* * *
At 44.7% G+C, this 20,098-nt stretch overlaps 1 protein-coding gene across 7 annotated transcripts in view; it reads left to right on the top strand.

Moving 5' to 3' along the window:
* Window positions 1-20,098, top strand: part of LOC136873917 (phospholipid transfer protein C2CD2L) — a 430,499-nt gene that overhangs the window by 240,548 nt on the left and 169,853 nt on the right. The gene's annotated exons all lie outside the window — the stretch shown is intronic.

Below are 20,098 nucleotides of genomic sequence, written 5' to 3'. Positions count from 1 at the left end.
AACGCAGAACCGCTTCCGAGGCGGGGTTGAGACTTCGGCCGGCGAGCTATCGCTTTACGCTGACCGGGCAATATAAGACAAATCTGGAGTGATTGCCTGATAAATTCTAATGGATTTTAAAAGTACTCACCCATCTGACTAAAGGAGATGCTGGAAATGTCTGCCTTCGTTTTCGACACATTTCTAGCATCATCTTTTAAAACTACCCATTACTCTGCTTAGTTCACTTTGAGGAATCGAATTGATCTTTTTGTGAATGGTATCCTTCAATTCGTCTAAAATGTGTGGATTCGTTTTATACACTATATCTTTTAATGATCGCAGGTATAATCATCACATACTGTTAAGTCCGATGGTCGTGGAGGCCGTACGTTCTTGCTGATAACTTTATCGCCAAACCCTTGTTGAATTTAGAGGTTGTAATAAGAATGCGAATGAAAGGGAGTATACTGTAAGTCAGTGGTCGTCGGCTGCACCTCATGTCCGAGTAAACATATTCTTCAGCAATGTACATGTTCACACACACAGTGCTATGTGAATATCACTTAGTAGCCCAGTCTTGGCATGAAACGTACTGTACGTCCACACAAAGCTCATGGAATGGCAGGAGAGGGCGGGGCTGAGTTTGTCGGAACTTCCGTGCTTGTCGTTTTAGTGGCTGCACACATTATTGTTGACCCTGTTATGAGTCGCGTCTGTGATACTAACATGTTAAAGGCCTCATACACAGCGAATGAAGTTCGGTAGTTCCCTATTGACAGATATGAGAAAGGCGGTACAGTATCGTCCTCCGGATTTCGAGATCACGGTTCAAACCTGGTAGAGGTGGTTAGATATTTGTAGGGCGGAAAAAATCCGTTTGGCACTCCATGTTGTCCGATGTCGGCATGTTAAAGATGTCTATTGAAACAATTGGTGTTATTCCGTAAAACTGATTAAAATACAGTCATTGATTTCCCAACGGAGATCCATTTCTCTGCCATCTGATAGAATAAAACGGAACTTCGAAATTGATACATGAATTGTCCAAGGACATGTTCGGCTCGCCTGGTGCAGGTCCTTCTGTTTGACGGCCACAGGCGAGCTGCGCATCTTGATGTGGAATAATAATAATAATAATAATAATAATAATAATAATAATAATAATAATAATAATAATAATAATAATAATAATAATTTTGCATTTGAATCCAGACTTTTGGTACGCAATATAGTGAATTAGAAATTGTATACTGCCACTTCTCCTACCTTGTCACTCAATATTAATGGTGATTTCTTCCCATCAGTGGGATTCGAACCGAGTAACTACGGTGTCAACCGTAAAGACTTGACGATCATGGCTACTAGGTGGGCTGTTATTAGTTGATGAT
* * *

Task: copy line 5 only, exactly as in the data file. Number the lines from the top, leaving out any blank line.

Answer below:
AACGCAGAACCGCTTCCGAGGCGGGGTTGAGACTTCGGCCGGCGAGCTATCGCTTTACGCTGACCGGGCAATATAAGACAAATCTGGAGTGATTGCCTGATAAATTCTAATGGATTTTAAAAGTACTCACCCATCTGACTAAAGGAGATGCTGGAAATGTCTGCCTTCGTTTTCGACACATTTCTAGCATCATCTTTTAAAACTACCCATTACTCTGCTTAGTTCACTTTGAGGAATCGAATTGATCTTTTTGTGAATGGTATCCTTCAATTCGTCTAAAATGTGTGGATTCGTTTTATACACTATATCTTTTAATGATCGCAGGTATAATCATCACATACTGTTAAGTCCGATGGTCGTGGAGGCCGTACGTTCTTGCTGATAACTTTATCGCCAAACCCTTGTTGAATTTAGAGGTTGTAATAAGAATGCGAATGAAAGGGAGTATACTGTAAGTCAGTGGTCGTCGGCTGCACCTCATGTCCGAGTAAACATATTCTTCAGCAATGTACATGTTCACACACACAGTGCTATGTGAATATCACTTAGTAGCCCAGTCTTGGCATGAAACGTACTGTACGTCCACACAAAGCTCATGGAATGGCAGGAGAGGGCGGGGCTGAGTTTGTCGGAACTTCCGTGCTTGTCGTTTTAGTGGCTGCACACATTATTGTTGACCCTGTTATGAGTCGCGTCTGTGATACTAACATGTTAAAGGCCTCATACACAGCGAATGAAGTTCGGTAGTTCCCTATTGACAGATATGAGAAAGGCGGTACAGTATCGTCCTCCGGATTTCGAGATCACGGTTCAAACCTGGTAGAGGTGGTTAGATATTTGTAGGGCGGAAAAAATCCGTTTGGCACTCCATGTTGTCCGATGTCGGCATGTTAAAGATGTCTATTGAAACAATTGGTGTTATTCCGTAAAACTGATTAAAATACAGTCATTGATTTCCCAACGGAGATCCATTTCTCTGCCATCTGATAGAATAAAACGGAACTTCGAAATTGATACATGAATTGTCCAAGGACATGTTCGGCTCGCCTGGTGCAGGTCCTTCTGTTTGACGGCCACAGGCGAGCTGCGCATCTTGATGTGGAATAATAATAATAATAATAATAATAATAATAATAATAATAATAATAATAATAATAATAATAATAATAATAATAATTTTGCATTTGAATCCAGACTTTTGGTACGCAATATAGTGAATTAGAAATTGTATACTGCCACTTCTCCTACCTTGTCACTCAATATTAATGGTGATTTCTTCCCATCAGTGGGATTCGAACCGAGTAACTACGGTGTCAACCGTAAAGACTTGACGATCATGGCTACTAGGTGGGCTGTTATTAGTTGATGAT